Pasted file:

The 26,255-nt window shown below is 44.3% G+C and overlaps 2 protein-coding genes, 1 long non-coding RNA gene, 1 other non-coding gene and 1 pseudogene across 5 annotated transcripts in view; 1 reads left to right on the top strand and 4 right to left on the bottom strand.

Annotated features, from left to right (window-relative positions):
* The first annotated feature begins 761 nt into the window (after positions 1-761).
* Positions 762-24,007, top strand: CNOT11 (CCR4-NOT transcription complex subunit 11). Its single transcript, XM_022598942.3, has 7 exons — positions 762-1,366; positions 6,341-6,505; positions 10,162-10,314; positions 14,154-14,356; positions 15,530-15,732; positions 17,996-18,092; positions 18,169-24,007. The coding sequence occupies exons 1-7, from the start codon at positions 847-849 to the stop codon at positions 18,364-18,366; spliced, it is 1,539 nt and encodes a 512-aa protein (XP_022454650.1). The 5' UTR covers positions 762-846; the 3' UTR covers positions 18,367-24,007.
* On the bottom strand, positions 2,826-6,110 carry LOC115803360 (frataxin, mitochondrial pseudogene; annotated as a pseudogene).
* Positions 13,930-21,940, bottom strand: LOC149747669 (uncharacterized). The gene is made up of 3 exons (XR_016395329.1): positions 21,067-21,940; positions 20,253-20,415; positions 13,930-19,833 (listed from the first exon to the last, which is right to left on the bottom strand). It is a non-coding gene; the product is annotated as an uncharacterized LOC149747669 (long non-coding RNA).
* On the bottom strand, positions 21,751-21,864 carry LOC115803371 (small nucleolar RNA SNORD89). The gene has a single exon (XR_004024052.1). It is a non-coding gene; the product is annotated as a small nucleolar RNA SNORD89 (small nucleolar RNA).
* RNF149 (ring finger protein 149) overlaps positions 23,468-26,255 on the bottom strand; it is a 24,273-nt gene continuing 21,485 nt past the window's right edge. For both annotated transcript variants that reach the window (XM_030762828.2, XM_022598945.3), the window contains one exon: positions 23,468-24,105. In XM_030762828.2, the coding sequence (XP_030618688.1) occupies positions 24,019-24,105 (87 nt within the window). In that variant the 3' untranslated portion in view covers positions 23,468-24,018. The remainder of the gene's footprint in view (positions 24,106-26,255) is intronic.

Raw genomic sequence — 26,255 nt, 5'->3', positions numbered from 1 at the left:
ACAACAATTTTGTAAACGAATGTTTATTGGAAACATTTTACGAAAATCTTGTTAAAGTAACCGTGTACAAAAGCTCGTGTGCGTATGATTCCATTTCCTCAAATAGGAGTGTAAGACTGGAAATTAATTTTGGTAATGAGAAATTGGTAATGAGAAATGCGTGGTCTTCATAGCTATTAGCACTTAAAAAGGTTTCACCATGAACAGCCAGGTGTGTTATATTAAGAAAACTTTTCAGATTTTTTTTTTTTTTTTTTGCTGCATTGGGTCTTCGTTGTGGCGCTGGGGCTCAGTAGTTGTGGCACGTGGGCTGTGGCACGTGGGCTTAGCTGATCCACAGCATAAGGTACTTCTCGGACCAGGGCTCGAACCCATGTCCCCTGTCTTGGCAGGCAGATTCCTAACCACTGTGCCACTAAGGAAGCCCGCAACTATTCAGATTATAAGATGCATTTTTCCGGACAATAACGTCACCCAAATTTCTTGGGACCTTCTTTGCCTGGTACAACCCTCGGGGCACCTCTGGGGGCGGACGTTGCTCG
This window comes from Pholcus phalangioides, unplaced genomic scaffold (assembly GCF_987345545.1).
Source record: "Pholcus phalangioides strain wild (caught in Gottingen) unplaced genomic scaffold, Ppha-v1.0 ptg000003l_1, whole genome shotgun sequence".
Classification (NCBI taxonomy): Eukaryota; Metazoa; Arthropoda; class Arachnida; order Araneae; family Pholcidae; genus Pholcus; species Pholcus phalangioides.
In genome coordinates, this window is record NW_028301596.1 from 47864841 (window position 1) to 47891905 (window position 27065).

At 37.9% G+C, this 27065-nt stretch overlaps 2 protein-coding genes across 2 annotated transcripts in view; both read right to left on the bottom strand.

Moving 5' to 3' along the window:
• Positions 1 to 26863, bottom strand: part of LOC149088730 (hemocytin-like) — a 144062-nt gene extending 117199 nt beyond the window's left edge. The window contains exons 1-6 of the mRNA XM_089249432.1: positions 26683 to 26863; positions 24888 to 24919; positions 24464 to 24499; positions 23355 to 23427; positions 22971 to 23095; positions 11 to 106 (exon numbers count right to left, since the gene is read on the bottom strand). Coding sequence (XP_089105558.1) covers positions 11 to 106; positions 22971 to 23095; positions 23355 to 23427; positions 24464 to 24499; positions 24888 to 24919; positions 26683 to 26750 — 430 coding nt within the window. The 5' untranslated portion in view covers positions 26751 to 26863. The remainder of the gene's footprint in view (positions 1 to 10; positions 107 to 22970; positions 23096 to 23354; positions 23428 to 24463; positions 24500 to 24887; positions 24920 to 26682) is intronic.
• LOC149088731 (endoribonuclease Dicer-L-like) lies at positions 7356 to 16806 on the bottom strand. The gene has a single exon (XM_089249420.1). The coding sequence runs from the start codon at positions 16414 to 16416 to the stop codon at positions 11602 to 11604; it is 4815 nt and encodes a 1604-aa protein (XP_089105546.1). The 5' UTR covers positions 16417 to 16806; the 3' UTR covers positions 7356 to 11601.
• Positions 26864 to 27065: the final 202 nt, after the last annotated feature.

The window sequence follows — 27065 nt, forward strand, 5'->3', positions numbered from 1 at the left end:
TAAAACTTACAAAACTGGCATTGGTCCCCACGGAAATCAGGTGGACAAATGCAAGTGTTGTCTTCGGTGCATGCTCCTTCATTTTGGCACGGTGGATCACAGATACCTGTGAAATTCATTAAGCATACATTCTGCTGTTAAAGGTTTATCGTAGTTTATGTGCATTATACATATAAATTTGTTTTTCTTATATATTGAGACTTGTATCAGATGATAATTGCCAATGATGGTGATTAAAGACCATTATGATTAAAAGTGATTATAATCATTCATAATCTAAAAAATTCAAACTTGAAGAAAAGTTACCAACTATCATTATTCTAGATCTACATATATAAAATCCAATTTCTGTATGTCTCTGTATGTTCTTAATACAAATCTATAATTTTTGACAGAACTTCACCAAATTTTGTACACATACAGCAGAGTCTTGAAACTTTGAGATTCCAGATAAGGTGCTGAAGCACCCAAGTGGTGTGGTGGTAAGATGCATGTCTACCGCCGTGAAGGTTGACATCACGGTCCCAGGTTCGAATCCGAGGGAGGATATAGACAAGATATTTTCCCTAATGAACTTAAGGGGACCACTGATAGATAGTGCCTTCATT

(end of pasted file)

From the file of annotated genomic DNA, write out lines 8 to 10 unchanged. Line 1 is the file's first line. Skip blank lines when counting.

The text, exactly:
* RNF149 (ring finger protein 149) overlaps positions 23,468-26,255 on the bottom strand; it is a 24,273-nt gene continuing 21,485 nt past the window's right edge. For both annotated transcript variants that reach the window (XM_030762828.2, XM_022598945.3), the window contains one exon: positions 23,468-24,105. In XM_030762828.2, the coding sequence (XP_030618688.1) occupies positions 24,019-24,105 (87 nt within the window). In that variant the 3' untranslated portion in view covers positions 23,468-24,018. The remainder of the gene's footprint in view (positions 24,106-26,255) is intronic.

Raw genomic sequence — 26,255 nt, 5'->3', positions numbered from 1 at the left:
ACAACAATTTTGTAAACGAATGTTTATTGGAAACATTTTACGAAAATCTTGTTAAAGTAACCGTGTACAAAAGCTCGTGTGCGTATGATTCCATTTCCTCAAATAGGAGTGTAAGACTGGAAATTAATTTTGGTAATGAGAAATTGGTAATGAGAAATGCGTGGTCTTCATAGCTATTAGCACTTAAAAAGGTTTCACCATGAACAGCCAGGTGTGTTATATTAAGAAAACTTTTCAGATTTTTTTTTTTTTTTTTTGCTGCATTGGGTCTTCGTTGTGGCGCTGGGGCTCAGTAGTTGTGGCACGTGGGCTGTGGCACGTGGGCTTAGCTGATCCACAGCATAAGGTACTTCTCGGACCAGGGCTCGAACCCATGTCCCCTGTCTTGGCAGGCAGATTCCTAACCACTGTGCCACTAAGGAAGCCCGCAACTATTCAGATTATAAGATGCATTTTTCCGGACAATAACGTCACCCAAATTTCTTGGGACCTTCTTTGCCTGGTACAACCCTCGGGGCACCTCTGGGGGCGGACGTTGCTCG